Making European Private Law

Making European Private Law

Governance Design

Edited by Fabrizio Cafaggi and Horatia Muir Watt

This book covers various perspectives on the challenge of designing governance for EPL: the implications of a multi-level system in terms of competences, the interplay between market integration and regulation, the legitimacy of private law making, the importance of self-regulation, the usefulness of conflict of law rules, the role of intergovernmental institutions, and the aftermath of enlargement. In addressing these, the book’s achievements are to successfully link two areas of scholarship that have so far remained separate, EPL and new modes of governance, and to address institutional reforms. The contributions offer different proposals to improve governance: the creation of a European Law institute, the improvement of judicial cooperation among national courts, the use of committees for implementation of EPL.

Chapter 1: Introduction

Fabrizio Cafaggi and Horatia Muir-Watt

Subjects: law - academic, european law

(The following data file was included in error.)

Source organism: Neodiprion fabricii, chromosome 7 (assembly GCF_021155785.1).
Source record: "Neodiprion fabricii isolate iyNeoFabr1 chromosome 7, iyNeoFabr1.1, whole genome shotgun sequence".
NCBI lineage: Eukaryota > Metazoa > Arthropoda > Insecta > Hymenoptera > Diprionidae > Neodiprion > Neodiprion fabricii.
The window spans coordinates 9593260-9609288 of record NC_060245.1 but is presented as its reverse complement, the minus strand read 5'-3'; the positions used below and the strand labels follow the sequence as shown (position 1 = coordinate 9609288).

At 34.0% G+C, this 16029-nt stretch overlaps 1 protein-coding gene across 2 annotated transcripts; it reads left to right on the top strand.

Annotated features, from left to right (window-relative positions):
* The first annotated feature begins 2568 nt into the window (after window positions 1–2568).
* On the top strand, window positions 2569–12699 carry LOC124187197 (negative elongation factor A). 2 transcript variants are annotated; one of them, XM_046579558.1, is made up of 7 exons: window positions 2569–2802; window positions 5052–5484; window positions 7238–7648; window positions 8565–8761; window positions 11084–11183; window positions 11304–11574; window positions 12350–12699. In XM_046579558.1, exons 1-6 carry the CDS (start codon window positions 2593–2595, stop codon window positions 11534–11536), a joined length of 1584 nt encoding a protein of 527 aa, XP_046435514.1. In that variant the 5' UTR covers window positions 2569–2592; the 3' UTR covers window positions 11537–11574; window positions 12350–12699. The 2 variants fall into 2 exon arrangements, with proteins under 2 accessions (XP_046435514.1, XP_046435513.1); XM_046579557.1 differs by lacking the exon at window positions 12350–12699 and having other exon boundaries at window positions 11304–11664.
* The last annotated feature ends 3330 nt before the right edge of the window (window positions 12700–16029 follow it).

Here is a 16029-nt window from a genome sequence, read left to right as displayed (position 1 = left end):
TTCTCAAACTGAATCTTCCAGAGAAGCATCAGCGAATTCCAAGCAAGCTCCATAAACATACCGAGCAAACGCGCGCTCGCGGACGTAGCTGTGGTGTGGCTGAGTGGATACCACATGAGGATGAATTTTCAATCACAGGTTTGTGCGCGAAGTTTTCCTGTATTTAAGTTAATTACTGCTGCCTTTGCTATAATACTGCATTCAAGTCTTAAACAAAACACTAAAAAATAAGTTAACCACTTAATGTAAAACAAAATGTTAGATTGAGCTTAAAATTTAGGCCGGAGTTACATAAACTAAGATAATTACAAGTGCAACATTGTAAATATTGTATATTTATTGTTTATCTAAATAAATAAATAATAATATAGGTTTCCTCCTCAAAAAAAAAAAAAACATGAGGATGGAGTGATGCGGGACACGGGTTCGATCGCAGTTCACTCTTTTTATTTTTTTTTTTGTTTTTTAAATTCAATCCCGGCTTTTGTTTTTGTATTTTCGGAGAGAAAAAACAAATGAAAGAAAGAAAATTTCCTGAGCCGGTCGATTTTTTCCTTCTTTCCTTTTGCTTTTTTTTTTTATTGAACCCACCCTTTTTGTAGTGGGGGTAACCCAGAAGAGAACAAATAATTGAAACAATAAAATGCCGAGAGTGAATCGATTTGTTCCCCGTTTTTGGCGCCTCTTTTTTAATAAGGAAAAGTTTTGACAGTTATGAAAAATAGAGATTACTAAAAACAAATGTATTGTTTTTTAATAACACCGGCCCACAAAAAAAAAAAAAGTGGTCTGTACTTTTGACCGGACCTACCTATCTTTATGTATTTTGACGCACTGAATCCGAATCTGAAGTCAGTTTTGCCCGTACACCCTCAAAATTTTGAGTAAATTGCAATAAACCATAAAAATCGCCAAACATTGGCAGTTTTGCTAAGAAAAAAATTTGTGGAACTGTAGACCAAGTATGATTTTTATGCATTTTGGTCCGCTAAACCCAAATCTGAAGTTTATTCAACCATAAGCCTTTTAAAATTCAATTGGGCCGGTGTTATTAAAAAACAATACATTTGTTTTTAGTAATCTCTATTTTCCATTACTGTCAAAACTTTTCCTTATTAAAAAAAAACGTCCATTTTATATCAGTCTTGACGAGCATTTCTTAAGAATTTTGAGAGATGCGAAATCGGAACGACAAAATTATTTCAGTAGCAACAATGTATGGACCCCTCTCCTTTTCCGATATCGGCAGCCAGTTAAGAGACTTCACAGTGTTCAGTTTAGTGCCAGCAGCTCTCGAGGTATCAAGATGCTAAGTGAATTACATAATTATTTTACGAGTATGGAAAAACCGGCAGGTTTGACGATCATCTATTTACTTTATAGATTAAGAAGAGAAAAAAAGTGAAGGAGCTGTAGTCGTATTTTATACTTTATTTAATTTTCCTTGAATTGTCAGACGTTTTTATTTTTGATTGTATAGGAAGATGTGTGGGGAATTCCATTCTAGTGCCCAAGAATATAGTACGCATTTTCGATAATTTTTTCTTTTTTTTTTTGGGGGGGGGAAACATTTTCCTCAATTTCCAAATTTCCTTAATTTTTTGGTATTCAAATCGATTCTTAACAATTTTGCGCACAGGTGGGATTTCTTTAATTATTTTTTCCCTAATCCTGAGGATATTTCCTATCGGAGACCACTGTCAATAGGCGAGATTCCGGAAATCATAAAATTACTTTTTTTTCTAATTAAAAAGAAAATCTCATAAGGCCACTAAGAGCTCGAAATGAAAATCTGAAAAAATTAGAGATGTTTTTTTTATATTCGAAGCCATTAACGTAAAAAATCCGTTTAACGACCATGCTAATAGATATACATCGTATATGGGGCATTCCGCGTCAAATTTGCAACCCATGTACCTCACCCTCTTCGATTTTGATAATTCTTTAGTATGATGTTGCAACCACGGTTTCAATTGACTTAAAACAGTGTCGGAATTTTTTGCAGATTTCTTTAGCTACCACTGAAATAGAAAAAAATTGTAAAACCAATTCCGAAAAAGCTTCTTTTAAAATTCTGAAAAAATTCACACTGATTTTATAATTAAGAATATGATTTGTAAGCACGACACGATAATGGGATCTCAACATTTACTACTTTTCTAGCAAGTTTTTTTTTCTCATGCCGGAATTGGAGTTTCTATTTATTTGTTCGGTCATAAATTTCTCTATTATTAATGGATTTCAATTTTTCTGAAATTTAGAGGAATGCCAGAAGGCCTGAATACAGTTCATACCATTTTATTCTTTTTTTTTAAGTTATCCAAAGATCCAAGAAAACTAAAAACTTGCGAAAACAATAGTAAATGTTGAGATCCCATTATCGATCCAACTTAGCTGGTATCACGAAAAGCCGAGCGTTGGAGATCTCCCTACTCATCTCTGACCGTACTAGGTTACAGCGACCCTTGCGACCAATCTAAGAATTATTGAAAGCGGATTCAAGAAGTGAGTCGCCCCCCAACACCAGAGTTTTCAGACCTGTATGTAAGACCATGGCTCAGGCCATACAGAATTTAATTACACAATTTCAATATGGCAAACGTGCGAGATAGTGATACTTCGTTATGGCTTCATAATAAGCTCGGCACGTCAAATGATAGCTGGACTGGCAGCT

Fabrizio Cafaggi and Horatia Muir-Watt 1. FRAMING THE QUESTIONS The current debate on the desirability and modes of formation of European Private Law (hereinafter ‘EPL’) is engaging a wide number of scholars and institutions. Current work concerns the search for a common core of EPL, the rationalisation of the acquis communautaire, the design of a European Civil Code, the advantages and disadvantages of codification of private law or of single subject matters.1 These ongoing projects raise at least two related questions concerning the challenges to Europeanisation of private law: first, what is the, often implicit, definition of private law underlying the debate about the creation of EPL? Second, does the process of the creation of EPL require a particular type of governance structure? Private law definition – Private law operates through public legislation as well as private law-making. The former is ever more the combination of hard and soft law while the latter translates into codes of conduct, guidelines, principles and private regulations. European private law, marked by its regulatory function, encompasses both mandatory and default rules.2 Both in relation to legislation and adjudication the potential strategic differentiation between the two sets of rules has not yet been fully analysed.3 Can we separate private law legislation 1 See Grundmann S. and M. Schauer (2006), The architecture of European codes and contract law, The Hague: Kluwer; Hesselink M. (2006), ‘Introduction’, in Hesselink, M. (ed.), The politics of a European civil code, The Hague: Kluwer, p. 3; and also Research Group on the...